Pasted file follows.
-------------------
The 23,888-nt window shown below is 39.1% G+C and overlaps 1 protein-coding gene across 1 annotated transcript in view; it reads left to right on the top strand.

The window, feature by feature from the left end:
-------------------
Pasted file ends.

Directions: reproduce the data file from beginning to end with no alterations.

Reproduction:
The 23,888-nt window shown below is 39.1% G+C and overlaps 1 protein-coding gene across 1 annotated transcript in view; it reads left to right on the top strand.

The window, feature by feature from the left end: